September 27, 2022
(Port Jefferson, NY) Concerns about toxic runoff and chemical exposures prompted Port Jefferson, New York, residents to voice opposition during a school board meeting on Sept. 6 about funding for a crumb rubber athletic field at their local schools.
The Port Jefferson school board held a special meeting to hear from the public about using taxpayer dollars to pay for a crumb rubber athletic field for the town’s middle and high school. Despite concerns voiced at the meeting by several residents about possible health and environmental impacts of crumb rubber turf, the board voted a week later to add a $1.8 million bond to a Dec. 12 community vote.
The bond, listed as “Proposition 2” on the ballot, is in addition to a $23 million bond, “Proposition 1,” for critical infrastructure improvements at the town’s middle and high schools, according to the school board.
“We are the only school that does not have turf, which puts us at a bit of a disadvantage,” Amy Whitman, a Port Jefferson high school senior, said. Games have been canceled because of the poor conditions of the schools’ natural grass field.
Crumb rubber infill used in artificial turf fields is made of ground-up pieces of used tires and packed in-between synthetic blades of grass meant to mimic the look and feel of natural grass. The industry markets crumb rubber as safe, environmentally friendly, cost-effective, maintenance-free and has been used since the late 1990s, according to the Synthetic Turf Council.
However, pulverized used tires contain a variety of heavy metals and organic contaminants, including arsenic, cadmium, chromium, lead, vanadium, zinc, and acetone, according to a 2014 review by Stanford University.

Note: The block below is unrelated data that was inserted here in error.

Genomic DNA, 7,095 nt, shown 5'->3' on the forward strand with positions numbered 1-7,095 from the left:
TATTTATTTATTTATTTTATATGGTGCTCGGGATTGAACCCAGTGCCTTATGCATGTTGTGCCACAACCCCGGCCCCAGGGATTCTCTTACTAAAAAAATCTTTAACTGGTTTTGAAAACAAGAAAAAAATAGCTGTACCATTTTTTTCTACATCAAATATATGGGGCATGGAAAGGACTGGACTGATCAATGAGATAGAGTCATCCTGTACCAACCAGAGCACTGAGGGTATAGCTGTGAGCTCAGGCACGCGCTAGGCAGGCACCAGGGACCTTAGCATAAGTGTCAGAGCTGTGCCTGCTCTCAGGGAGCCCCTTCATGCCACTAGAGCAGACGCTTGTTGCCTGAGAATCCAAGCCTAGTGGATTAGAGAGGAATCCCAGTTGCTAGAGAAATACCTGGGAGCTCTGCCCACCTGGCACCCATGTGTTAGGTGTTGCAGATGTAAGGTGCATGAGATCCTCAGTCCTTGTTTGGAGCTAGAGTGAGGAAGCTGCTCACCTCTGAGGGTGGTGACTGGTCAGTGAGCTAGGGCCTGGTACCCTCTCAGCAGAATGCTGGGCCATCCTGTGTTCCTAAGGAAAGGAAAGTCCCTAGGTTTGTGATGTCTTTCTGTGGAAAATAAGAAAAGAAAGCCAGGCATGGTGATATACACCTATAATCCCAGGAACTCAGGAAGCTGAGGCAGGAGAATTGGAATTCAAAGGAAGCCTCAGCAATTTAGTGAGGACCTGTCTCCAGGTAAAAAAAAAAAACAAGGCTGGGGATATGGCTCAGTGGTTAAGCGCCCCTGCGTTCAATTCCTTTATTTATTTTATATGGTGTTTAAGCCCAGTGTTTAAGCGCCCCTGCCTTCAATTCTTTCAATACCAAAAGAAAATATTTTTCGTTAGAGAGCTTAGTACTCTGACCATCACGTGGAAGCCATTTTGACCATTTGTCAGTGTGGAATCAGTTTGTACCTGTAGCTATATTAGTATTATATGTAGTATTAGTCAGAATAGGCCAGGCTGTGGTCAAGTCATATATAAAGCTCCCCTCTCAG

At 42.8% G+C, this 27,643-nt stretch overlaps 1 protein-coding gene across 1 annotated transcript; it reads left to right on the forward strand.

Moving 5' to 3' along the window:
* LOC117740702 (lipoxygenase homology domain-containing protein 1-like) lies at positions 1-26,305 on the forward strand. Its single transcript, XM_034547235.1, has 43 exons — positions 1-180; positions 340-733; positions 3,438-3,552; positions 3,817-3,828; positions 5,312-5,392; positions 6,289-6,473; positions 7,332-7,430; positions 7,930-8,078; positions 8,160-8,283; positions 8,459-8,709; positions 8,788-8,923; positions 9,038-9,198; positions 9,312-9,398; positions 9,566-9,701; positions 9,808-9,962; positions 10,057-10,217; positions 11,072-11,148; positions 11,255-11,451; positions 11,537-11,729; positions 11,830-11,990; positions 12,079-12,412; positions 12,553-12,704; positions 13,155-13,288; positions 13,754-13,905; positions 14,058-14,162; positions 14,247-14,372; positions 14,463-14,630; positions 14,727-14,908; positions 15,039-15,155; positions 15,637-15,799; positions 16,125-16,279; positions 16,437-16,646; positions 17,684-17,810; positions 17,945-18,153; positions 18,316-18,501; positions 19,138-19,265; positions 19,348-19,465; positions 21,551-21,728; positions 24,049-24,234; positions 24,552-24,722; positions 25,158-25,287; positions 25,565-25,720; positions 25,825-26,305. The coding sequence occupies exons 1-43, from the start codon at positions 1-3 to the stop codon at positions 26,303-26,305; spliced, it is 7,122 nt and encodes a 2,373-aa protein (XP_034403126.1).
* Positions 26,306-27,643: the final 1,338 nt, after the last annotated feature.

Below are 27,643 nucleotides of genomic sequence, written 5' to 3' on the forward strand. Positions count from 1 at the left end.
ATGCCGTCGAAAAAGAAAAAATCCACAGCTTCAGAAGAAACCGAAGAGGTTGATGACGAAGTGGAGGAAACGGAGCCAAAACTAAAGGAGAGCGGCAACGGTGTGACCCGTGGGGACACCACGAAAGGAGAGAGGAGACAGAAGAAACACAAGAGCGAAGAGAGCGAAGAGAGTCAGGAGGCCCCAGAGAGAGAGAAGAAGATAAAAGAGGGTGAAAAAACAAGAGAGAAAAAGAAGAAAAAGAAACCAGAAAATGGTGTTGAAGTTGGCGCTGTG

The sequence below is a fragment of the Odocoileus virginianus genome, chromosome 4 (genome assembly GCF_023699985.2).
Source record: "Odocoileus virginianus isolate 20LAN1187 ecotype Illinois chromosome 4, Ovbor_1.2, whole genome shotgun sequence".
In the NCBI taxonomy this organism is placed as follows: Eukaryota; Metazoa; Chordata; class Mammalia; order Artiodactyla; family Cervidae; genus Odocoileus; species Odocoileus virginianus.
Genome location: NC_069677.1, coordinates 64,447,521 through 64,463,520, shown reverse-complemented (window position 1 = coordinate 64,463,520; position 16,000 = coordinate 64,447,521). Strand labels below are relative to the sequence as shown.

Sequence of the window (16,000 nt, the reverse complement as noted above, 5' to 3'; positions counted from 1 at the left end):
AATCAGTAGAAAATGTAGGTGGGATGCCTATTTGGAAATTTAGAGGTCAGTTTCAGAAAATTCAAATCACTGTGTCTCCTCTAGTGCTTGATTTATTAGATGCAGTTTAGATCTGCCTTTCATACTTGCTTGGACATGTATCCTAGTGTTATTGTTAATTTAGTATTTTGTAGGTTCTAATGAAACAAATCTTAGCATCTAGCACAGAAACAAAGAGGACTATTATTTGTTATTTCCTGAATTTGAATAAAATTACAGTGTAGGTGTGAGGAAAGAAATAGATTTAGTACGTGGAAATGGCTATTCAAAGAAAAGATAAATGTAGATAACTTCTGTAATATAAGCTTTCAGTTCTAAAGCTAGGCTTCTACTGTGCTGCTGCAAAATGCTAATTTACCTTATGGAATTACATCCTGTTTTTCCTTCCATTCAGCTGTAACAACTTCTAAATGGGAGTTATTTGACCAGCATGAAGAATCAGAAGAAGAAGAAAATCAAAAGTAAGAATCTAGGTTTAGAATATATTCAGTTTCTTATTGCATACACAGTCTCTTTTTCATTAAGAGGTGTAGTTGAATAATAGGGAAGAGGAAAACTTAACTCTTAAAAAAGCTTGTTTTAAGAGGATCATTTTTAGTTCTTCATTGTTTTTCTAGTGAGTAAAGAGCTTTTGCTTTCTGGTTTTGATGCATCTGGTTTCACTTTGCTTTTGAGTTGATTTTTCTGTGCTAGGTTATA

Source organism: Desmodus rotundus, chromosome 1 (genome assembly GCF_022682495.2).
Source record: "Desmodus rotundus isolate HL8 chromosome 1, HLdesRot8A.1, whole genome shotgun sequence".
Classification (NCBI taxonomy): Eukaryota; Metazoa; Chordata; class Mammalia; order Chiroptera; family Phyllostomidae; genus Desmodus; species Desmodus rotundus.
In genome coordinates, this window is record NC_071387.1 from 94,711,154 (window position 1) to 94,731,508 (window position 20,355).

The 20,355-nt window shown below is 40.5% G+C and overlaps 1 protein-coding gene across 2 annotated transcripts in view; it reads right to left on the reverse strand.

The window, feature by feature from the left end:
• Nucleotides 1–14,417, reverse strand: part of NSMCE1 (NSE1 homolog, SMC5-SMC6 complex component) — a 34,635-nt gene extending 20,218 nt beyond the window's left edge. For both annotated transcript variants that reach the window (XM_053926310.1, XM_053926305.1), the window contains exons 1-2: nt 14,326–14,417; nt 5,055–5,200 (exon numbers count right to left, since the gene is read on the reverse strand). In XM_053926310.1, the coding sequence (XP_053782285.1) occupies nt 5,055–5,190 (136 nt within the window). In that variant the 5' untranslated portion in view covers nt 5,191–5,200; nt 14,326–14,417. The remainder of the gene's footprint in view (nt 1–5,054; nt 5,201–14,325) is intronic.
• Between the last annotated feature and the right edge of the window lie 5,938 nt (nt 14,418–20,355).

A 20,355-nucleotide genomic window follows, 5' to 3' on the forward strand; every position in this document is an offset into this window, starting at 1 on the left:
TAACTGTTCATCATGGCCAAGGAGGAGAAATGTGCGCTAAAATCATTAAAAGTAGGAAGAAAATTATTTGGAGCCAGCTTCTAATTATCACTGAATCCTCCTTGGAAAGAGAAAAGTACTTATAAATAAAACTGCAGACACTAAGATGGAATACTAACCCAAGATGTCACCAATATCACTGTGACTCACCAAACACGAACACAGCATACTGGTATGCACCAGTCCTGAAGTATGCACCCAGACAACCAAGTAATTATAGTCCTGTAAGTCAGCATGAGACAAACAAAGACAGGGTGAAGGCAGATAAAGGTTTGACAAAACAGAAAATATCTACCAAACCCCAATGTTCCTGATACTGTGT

As more municipalities switch to crumb rubber playing fields, state and federal entities are raising questions about its possible health impacts. A bill was introduced to the New York State Senate in March 2021 that called for a moratorium on installing synthetic turf, but it has not been calendared for a vote. The Environmental Protection Agency is studying possible chemical exposures to artificial turf to help fill in gaps in knowledge about the material.
Charlie Backfish, a resident of Port Jefferson since 1972, reminded the board at the meeting that the high school and surrounding neighborhood are in the groundwater contamination plume of the Lawrence Aviation property – a designated EPA superfund site for the dumping of hazardous chemicals.
“All of the issues that have come about from that [Lawrence Aviation] with respect to environmental consequences, maybe we should put the brakes on [Proposition 2], and see what comes down in terms of an environmental study,” Backfish said.
Residents are expected to vote on both propositions on Dec. 12.